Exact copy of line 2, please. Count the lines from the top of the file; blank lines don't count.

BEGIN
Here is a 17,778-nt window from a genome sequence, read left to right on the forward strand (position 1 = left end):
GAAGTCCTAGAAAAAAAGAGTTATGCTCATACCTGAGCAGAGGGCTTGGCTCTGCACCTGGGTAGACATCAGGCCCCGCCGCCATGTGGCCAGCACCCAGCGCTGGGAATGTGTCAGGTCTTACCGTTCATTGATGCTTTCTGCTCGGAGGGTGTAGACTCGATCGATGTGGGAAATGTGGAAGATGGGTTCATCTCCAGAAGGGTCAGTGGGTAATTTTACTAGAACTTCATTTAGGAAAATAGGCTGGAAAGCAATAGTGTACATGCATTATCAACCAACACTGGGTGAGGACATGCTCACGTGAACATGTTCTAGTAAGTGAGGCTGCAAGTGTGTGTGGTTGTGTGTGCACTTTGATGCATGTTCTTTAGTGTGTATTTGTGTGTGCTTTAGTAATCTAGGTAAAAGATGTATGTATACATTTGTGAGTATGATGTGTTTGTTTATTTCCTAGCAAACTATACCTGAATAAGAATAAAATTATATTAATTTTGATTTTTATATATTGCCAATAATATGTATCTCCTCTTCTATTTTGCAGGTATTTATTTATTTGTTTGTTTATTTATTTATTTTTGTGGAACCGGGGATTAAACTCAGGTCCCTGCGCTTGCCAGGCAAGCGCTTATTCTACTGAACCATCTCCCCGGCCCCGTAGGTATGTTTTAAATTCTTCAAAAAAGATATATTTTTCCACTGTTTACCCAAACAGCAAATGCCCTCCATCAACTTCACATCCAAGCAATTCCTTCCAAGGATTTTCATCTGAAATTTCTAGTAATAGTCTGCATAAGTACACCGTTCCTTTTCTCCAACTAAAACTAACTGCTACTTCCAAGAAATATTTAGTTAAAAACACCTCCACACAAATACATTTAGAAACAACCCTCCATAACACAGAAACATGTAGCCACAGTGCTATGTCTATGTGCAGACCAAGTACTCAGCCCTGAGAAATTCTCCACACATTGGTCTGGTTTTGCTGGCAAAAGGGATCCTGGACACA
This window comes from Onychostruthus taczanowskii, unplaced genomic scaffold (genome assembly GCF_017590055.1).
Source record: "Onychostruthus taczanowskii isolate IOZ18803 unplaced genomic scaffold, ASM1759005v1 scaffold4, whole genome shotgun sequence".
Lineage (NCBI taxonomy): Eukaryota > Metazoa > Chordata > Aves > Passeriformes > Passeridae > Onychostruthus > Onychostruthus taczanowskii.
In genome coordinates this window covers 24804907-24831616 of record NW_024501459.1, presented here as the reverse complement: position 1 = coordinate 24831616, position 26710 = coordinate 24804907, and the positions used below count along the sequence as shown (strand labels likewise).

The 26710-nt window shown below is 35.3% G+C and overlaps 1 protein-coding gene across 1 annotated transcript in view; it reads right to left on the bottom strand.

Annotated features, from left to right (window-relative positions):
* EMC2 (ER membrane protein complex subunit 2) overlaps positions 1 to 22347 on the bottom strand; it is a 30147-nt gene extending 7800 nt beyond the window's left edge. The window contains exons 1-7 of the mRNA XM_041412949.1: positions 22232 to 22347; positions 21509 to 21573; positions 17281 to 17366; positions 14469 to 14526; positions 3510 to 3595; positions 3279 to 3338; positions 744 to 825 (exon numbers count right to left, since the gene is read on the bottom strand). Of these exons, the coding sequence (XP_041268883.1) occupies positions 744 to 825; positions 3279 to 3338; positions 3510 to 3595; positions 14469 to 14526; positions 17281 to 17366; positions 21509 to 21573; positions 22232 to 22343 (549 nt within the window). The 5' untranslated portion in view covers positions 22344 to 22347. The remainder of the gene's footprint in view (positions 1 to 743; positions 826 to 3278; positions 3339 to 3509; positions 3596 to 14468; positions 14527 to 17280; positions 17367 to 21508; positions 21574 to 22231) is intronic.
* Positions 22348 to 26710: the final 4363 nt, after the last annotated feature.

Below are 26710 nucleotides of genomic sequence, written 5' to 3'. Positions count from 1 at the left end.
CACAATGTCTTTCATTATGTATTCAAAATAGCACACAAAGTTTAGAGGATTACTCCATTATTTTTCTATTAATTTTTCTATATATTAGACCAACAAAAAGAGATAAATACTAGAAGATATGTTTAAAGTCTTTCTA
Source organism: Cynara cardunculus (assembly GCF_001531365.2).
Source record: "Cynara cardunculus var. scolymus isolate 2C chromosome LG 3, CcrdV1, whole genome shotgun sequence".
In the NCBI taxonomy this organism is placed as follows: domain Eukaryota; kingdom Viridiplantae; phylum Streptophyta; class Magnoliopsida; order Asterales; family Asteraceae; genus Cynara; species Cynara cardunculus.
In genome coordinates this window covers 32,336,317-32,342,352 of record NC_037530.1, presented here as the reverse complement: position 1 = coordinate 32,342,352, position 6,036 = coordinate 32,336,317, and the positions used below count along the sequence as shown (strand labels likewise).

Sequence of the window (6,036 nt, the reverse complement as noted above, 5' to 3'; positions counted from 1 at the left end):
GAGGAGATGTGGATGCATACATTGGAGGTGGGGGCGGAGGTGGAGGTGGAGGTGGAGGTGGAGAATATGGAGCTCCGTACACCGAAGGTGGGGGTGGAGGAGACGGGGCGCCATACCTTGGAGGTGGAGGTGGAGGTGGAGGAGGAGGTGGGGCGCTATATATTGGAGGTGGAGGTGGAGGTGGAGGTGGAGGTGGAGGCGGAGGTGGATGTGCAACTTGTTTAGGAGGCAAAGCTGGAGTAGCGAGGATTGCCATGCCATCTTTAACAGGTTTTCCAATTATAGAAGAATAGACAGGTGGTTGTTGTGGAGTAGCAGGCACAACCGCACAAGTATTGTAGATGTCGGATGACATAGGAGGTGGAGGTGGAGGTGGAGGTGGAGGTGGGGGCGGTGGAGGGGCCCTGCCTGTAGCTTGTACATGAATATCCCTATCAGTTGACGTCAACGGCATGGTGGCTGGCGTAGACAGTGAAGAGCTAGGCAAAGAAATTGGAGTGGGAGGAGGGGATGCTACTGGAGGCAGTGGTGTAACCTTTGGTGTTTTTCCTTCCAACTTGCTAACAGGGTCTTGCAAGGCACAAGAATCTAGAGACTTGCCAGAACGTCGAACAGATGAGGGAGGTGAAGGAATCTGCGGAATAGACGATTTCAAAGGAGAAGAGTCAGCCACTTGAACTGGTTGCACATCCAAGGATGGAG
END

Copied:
GAAGTCCTAGAAAAAAAGAGTTATGCTCATACCTGAGCAGAGGGCTTGGCTCTGCACCTGGGTAGACATCAGGCCCCGCCGCCATGTGGCCAGCACCCAGCGCTGGGAATGTGTCAGGTCTTACCGTTCATTGATGCTTTCTGCTCGGAGGGTGTAGACTCGATCGATGTGGGAAATGTGGAAGATGGGTTCATCTCCAGAAGGGTCAGTGGGTAATTTTACTAGAACTTCATTTAGGAAAATAGGCTGGAAAGCAATAGTGTACATGCATTATCAACCAACACTGGGTGAGGACATGCTCACGTGAACATGTTCTAGTAAGTGAGGCTGCAAGTGTGTGTGGTTGTGTGTGCACTTTGATGCATGTTCTTTAGTGTGTATTTGTGTGTGCTTTAGTAATCTAGGTAAAAGATGTATGTATACATTTGTGAGTATGATGTGTTTGTTTATTTCCTAGCAAACTATACCTGAATAAGAATAAAATTATATTAATTTTGATTTTTATATATTGCCAATAATATGTATCTCCTCTTCTATTTTGCAGGTATTTATTTATTTGTTTGTTTATTTATTTATTTTTGTGGAACCGGGGATTAAACTCAGGTCCCTGCGCTTGCCAGGCAAGCGCTTATTCTACTGAACCATCTCCCCGGCCCCGTAGGTATGTTTTAAATTCTTCAAAAAAGATATATTTTTCCACTGTTTACCCAAACAGCAAATGCCCTCCATCAACTTCACATCCAAGCAATTCCTTCCAAGGATTTTCATCTGAAATTTCTAGTAATAGTCTGCATAAGTACACCGTTCCTTTTCTCCAACTAAAACTAACTGCTACTTCCAAGAAATATTTAGTTAAAAACACCTCCACACAAATACATTTAGAAACAACCCTCCATAACACAGAAACATGTAGCCACAGTGCTATGTCTATGTGCAGACCAAGTACTCAGCCCTGAGAAATTCTCCACACATTGGTCTGGTTTTGCTGGCAAAAGGGATCCTGGACACA